I loved the Berenstain Bears book series as a child. There are still stray copies in my parents’ basement, which I read to my son on our visits. I recently noticed that the series had been re-branded to one promoting Christian values (and it is so wonderful to see “God” in the title of children’s books!). A perusal of the public library yields other children’s series upholding values from various faith traditions, from Veggie Tales to DVDs of Shalom Sesame. But where are the Muslim titles?
One particularly glaring omission was during October, which has been proclaimed as “Islamic Heritage Month” in Canada. I was heartened to see a full display of titles commemorating the month at the library but then quickly shocked at the books that were selected. The books were largely written by “Orientalists” or self-confessed “Ex-Muslims.” None of those books would challenge a person to break away from their longstanding and narrow-minded beliefs on what it means to be Muslim.
Outside of “Islamic Heritage Month,” if you peruse the public library bookshelves, the selection of Muslim children’s literature remains scant. I spoke to a Toronto Public Library librarian who sits on an equity committee at her workplace who wanted to remain anonymous for this article. She explained, “It’s hard to find quality literature that is representative of diverse experiences …. The publishing industry is the first problem. Books written about diverse characters are often not written by people of color.”
Children Need to See Themselves in Books
When people of color are not given the opportunity to write our own stories, it leads to the silent erasure of our faces. My son and I were at an early years’ learning program the other day, and I watched with curiosity as my son entered the imaginative play area. He noticed some dolls of varying “races” and immediately picked the brown-skinned doll. In my day, we didn't have brown dolls, and moving beyond toys, we simply weren’t represented in the faces of our teachers, firefighters, police officers, or any of the individuals we looked up to as authority figures. This silencing continued in children’s literature. As a bookworm, the library was my haven. But I can’t recall a single time I saw a face like mine in a book I read.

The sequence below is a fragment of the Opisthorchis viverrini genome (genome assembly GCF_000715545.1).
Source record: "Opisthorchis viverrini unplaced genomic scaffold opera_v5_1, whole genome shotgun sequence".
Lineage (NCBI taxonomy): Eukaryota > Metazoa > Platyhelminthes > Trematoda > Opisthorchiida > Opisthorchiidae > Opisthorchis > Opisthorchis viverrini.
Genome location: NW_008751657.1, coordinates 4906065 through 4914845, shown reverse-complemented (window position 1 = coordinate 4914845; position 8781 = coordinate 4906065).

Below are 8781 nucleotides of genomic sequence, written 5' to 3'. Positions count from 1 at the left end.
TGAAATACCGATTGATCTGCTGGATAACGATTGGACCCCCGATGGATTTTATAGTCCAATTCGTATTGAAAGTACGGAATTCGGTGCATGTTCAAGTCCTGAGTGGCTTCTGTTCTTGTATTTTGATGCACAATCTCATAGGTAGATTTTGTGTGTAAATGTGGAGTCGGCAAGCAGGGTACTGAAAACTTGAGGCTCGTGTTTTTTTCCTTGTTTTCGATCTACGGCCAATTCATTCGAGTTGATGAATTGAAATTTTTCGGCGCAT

This silent erasure is involved in the “identity crisis” so many Muslim youth face. I remember I used to be so ashamed that my family and I ate with our hands that I would shut the blinds at dinner time. Would it have helped to have seen brown faces in the books I read growing up? Looking back now, I’m sure my kind Greek neighbors wouldn’t have cared, but back then I was mortified at being “found out” as a brown person.
We need to increase the selection of literature offered to Muslim children and youth in our public libraries. We need more stories that celebrate what’s fun about being Muslim – Eid, family, and all that warm, gooey stuff, in addition to the great lessons and mercy and kindness in our faith. It’s easy to be deceived by a surrounding society where buying Halloween candy and sending out Valentine’s cards seem so attractive (come on, who doesn’t love lights, presents, and candy?). I recently met the author of the “Hamza” Muslim children’s series (Publisher: Deen Kids Inc.), Asna Chaudhry, at a book reading. She mentioned that she was inspired to write when she noticed that Muslim children’s literature often focused solely on teaching Islamic lessons and lacked the humor and engagement needed to attract children growing up in North America. As Dr. Sherman Jackson once stated at the Reviving the Islamic Spirit Convention, we need to create a new “Muslim cool” for our youth. And for our children, I would add we need to promote “Muslim fun.”